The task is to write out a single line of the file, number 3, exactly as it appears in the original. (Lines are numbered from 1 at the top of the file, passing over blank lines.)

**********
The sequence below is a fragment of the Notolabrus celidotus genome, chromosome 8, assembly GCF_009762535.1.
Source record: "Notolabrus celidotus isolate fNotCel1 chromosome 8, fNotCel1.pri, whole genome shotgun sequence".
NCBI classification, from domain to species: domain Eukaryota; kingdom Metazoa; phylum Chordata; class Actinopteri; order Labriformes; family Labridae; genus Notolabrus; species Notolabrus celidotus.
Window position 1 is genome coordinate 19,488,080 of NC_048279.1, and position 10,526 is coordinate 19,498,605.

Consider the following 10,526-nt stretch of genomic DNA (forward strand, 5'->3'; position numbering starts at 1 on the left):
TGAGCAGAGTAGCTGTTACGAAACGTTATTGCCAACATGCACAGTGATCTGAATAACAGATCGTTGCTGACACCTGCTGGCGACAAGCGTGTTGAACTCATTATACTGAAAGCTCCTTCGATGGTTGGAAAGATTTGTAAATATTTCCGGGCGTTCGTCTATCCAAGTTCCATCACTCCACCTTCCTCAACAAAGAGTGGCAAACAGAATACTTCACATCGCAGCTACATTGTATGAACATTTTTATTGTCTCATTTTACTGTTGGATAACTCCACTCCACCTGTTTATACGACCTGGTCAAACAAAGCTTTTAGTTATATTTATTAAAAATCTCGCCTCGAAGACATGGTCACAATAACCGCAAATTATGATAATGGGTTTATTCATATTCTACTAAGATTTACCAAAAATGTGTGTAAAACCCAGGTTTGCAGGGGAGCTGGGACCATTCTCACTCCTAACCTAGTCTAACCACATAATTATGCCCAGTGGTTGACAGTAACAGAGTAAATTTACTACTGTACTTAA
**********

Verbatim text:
NCBI classification, from domain to species: domain Eukaryota; kingdom Metazoa; phylum Chordata; class Actinopteri; order Labriformes; family Labridae; genus Notolabrus; species Notolabrus celidotus.